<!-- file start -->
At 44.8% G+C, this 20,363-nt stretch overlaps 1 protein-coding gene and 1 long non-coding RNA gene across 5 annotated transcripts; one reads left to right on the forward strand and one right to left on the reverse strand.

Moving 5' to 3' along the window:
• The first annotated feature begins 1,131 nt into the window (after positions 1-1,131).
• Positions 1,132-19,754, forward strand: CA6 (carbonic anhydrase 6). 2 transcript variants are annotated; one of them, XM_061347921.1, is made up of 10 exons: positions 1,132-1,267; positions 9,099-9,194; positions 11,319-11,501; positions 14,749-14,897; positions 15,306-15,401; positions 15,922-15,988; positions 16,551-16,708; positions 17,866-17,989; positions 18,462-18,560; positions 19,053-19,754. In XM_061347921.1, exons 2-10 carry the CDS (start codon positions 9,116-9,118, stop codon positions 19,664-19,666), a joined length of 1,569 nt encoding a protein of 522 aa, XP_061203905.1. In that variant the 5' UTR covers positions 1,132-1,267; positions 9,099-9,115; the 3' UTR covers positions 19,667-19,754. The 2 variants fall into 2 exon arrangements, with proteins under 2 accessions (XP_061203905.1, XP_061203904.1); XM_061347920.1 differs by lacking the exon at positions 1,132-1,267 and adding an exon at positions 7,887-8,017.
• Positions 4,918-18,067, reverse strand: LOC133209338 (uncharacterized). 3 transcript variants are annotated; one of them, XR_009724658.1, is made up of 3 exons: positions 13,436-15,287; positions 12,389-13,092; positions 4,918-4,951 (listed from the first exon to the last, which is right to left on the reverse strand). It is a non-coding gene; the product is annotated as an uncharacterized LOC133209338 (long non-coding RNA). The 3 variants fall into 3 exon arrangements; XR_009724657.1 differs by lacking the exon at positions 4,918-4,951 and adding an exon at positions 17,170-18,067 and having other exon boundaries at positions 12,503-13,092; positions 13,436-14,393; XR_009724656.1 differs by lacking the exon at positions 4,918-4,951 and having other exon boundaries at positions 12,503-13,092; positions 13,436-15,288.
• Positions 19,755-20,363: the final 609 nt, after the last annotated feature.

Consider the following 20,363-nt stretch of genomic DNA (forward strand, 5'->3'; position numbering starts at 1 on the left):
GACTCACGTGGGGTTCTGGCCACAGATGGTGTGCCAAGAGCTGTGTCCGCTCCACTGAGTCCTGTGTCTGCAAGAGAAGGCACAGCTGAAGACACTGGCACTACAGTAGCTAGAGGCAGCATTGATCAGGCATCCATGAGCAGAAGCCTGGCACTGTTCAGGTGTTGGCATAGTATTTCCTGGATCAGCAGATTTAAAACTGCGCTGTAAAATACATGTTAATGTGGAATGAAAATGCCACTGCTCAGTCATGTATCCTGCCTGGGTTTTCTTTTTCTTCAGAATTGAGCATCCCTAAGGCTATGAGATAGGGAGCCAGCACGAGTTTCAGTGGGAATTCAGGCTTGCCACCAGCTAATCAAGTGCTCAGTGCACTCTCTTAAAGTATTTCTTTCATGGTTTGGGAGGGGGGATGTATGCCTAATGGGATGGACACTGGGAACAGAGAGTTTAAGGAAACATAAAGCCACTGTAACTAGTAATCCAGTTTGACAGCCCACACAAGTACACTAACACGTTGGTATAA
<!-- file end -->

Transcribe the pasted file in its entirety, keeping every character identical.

At 44.8% G+C, this 20,363-nt stretch overlaps 1 protein-coding gene and 1 long non-coding RNA gene across 5 annotated transcripts; one reads left to right on the forward strand and one right to left on the reverse strand.

Moving 5' to 3' along the window:
• The first annotated feature begins 1,131 nt into the window (after positions 1-1,131).
• Positions 1,132-19,754, forward strand: CA6 (carbonic anhydrase 6). 2 transcript variants are annotated; one of them, XM_061347921.1, is made up of 10 exons: positions 1,132-1,267; positions 9,099-9,194; positions 11,319-11,501; positions 14,749-14,897; positions 15,306-15,401; positions 15,922-15,988; positions 16,551-16,708; positions 17,866-17,989; positions 18,462-18,560; positions 19,053-19,754. In XM_061347921.1, exons 2-10 carry the CDS (start codon positions 9,116-9,118, stop codon positions 19,664-19,666), a joined length of 1,569 nt encoding a protein of 522 aa, XP_061203905.1. In that variant the 5' UTR covers positions 1,132-1,267; positions 9,099-9,115; the 3' UTR covers positions 19,667-19,754. The 2 variants fall into 2 exon arrangements, with proteins under 2 accessions (XP_061203905.1, XP_061203904.1); XM_061347920.1 differs by lacking the exon at positions 1,132-1,267 and adding an exon at positions 7,887-8,017.
• Positions 4,918-18,067, reverse strand: LOC133209338 (uncharacterized). 3 transcript variants are annotated; one of them, XR_009724658.1, is made up of 3 exons: positions 13,436-15,287; positions 12,389-13,092; positions 4,918-4,951 (listed from the first exon to the last, which is right to left on the reverse strand). It is a non-coding gene; the product is annotated as an uncharacterized LOC133209338 (long non-coding RNA). The 3 variants fall into 3 exon arrangements; XR_009724657.1 differs by lacking the exon at positions 4,918-4,951 and adding an exon at positions 17,170-18,067 and having other exon boundaries at positions 12,503-13,092; positions 13,436-14,393; XR_009724656.1 differs by lacking the exon at positions 4,918-4,951 and having other exon boundaries at positions 12,503-13,092; positions 13,436-15,288.
• Positions 19,755-20,363: the final 609 nt, after the last annotated feature.

Consider the following 20,363-nt stretch of genomic DNA (forward strand, 5'->3'; position numbering starts at 1 on the left):
GACTCACGTGGGGTTCTGGCCACAGATGGTGTGCCAAGAGCTGTGTCCGCTCCACTGAGTCCTGTGTCTGCAAGAGAAGGCACAGCTGAAGACACTGGCACTACAGTAGCTAGAGGCAGCATTGATCAGGCATCCATGAGCAGAAGCCTGGCACTGTTCAGGTGTTGGCATAGTATTTCCTGGATCAGCAGATTTAAAACTGCGCTGTAAAATACATGTTAATGTGGAATGAAAATGCCACTGCTCAGTCATGTATCCTGCCTGGGTTTTCTTTTTCTTCAGAATTGAGCATCCCTAAGGCTATGAGATAGGGAGCCAGCACGAGTTTCAGTGGGAATTCAGGCTTGCCACCAGCTAATCAAGTGCTCAGTGCACTCTCTTAAAGTATTTCTTTCATGGTTTGGGAGGGGGGATGTATGCCTAATGGGATGGACACTGGGAACAGAGAGTTTAAGGAAACATAAAGCCACTGTAACTAGTAATCCAGTTTGACAGCCCACACAAGTACACTAACACGTTGGTATAA